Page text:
A solo bikepacking adventure in freezing temperatures, through a harsh winter landscape, carrying only the most essential gears to thrive and survive.
This project is about feeling alive. To stand in front of nature’s raw forces in its purest form. To be in the moment far away from tablets and daily updates. Experience places less traveled this time of the year, via singletrack trails, dirt roads, gravel and snowy mountains ridges.
Ride, eat, sleep, repeat!
but why? Why?
Since we are all civilised human beings, the original name for this project, Jotunheimen: Cold as Balls, became Jotunheimen: Below Zero.
Yikes you say. And I totally agree. But that’s the beauty of it, to make odd decisions to push ourselves to the limit, a kind of self-torture. But the reward afterwards always feels better if the stakes are high, you put in the hard work and those extra miles. You probably hate it while you are doing it, but you will never ever regret it. As we all know, you never regret a bath, even though it was cold as balls. I guess it’s the same with this project right here.
In August we planned on heading in a two-person team to the mountains of Kyrgyzstan. Due to the crappy pandemic situation this unfortunately got cancelled/postponed. One nutty adventure needs to be done each year, that’s how it is, and time flies by fast. I needed to find a challenge, somewhere in the Nordics that would be physically and mentally demanding, and of course in a rich and dramatic landscape. Jotunheimen during summer is a unique area magnificent to hike, trail run and bike. But bikepacking in Jotunheimen in the winter, well, thats a bit out of the box. It will be great fun I said to myself!
Another reason why myself and many others feel the need to do things like these is a bit deeper; mental health. To clear our heads from all the noise.
For me personally this year has been a bit of a mental rollercoaster, not only because of the pandemic. Moving to another city, leaving an old life behind to completely go all-in as a bonus dad, with all that entails, and at the same time juggling businesses in other countries. Well it kinda threw me right into an identity crisis.
Finding that identity again, and to leave the noise up in the mountains where it belong, is reasons enough to go through with this project.
Jotunheimen National Park, which has the highest mountains in northern Europe, is about 1151 km2, with Galdhøpiggen (2469 metres) as highest peak. This is an alpine landscape of high mountains, snow and glaciers whichever way you turn. It covers an area from the west country landscape of high, sharp ridged peaks in Hurrungane, the most distinctive peaks, to the eastern country landscape of large valleys and mountain lakes. Jotunheimen has 29 of the highest peaks in Norway, and there are more than 200 peaks in Jotunheimen rising above 2,000 metres (6,600 ft), several only accessible through climbing or glacier crossings.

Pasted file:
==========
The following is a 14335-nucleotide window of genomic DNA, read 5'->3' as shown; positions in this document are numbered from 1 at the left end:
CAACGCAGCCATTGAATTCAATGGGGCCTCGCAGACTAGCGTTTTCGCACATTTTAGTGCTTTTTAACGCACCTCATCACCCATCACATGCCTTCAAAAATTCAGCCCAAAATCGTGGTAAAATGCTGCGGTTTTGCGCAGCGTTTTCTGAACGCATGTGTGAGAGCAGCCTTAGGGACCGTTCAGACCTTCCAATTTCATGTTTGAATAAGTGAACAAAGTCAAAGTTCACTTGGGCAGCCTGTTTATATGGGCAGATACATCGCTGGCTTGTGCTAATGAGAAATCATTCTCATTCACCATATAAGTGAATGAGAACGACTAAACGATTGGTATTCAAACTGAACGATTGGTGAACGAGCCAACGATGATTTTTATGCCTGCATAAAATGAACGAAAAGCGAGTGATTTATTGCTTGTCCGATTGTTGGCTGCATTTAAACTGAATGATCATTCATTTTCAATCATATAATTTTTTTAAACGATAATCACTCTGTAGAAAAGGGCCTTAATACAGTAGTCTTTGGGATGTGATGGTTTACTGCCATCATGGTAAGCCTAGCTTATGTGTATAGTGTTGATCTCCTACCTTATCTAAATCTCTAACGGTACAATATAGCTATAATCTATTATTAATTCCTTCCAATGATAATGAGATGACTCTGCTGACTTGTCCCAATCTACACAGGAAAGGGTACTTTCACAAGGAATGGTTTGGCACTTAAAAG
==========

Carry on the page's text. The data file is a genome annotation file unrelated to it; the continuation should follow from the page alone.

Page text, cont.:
It was the Norwegian poet, Aasmund Olavsson Vinje, who gave these mountains their name, the Jøtunheimen, in 1862, inspired by the wild landscape and Norse mythology. The Giants or Trolls (Jotnane) have their home here.
For many, including myself, the word Giants does not in itself refer to the trolls but rather to the impressive and dramatic mountains. Therefor the expression “among giants”.
The barren basis of life in the mountains means that many species are vulnerable and completely dependent on good access to food and undisturbed areas. Life in the high mountains is only for those who have cracked the code. Not everything can survive long winters and high winds. Here you will find animals and birds that survive in conditions you would consider impossible.
The wildlife in Jotunheimen covers everything from hardy little birds to predators with eagle eyes and sharp noses. They are all high mountain specialists.
The wolverine roams around the mountains hunting and devouring carrion. He is a loner with a very large territory. The wolverine benefits from the numerous reindeer sharing the same territory. Approximately 90 % of the wild tundra reindeer in the world are found in Norway. This high mountain species has adapted more than any other to low temperatures and barren pastures, and the herds are continually migrating between pastures and areas for calving throughout the year.
The large birds of prey hunt small game, rodents and small birds. The second largest bird of prey in Norway, the golden eagle, has a wingspan up to as much as 2,2 metres. The female is the largest, something common amongst birds of prey. The gyrfalcon also has a large wingspan. Measuring up to 1.6 metres this is our largest falcon. He is a swift hunter, normally catching his prey at high speed in the air. These birds are part of the sound scape of the mountain.
The emerald green Gjende is the queen of the lakes. The green colour is caused by melt water from the glaciers. The glacier rivers carry silt and tiny particles of clay down into the mountain lakes. The particles reflect the sunlight and give the lakes their distinctive green colour.
The Caledonian mountain range covers the whole of Norway, from the north to the south. Part of this mountain range is known as Jotunheimen. The mountains and peaks of Jotunheimen withstand erosion, due to the hard rock types of gabbro and syenite. We find more porous and nutritious types of rock in other places in Jotunheimen, creating fertile conditions for diverse vegetation.
The route will start and finish in Tyin in the southern part of Jotunheimen, at 1280m above sea level. From there I will spend about 8-9 days exploring valleys, mountain roads and peaks in and around the Jotunheimen area. A few of these are named Tindevegen, Utladalen, Jotunheimvegen, Galdhøpiggen, Kungavegen, Mjølkevegen….
Due to the constantly changing weather conditions the final route will be decided in the very last minute, most likely the day before leaving. The route will also be adjusted along the way.
Start: October 27
Finish: November 4
Winter bikepacking offers a whole new set of challenges. Weather conditions in Jotunheimen this time of the year is uncertain and instable. On higher altitudes there will be very low temperatures, snow and icy conditions. On lower altitudes I expect to be hit with a lot of rain.
I have great respect for the forces of nature and will carefully choose routes with this is mind. Keeping dry and warm will be the main challenge, and very critical to be able to follow through with this project. Personal safety is always first priority, especially during winter excursions.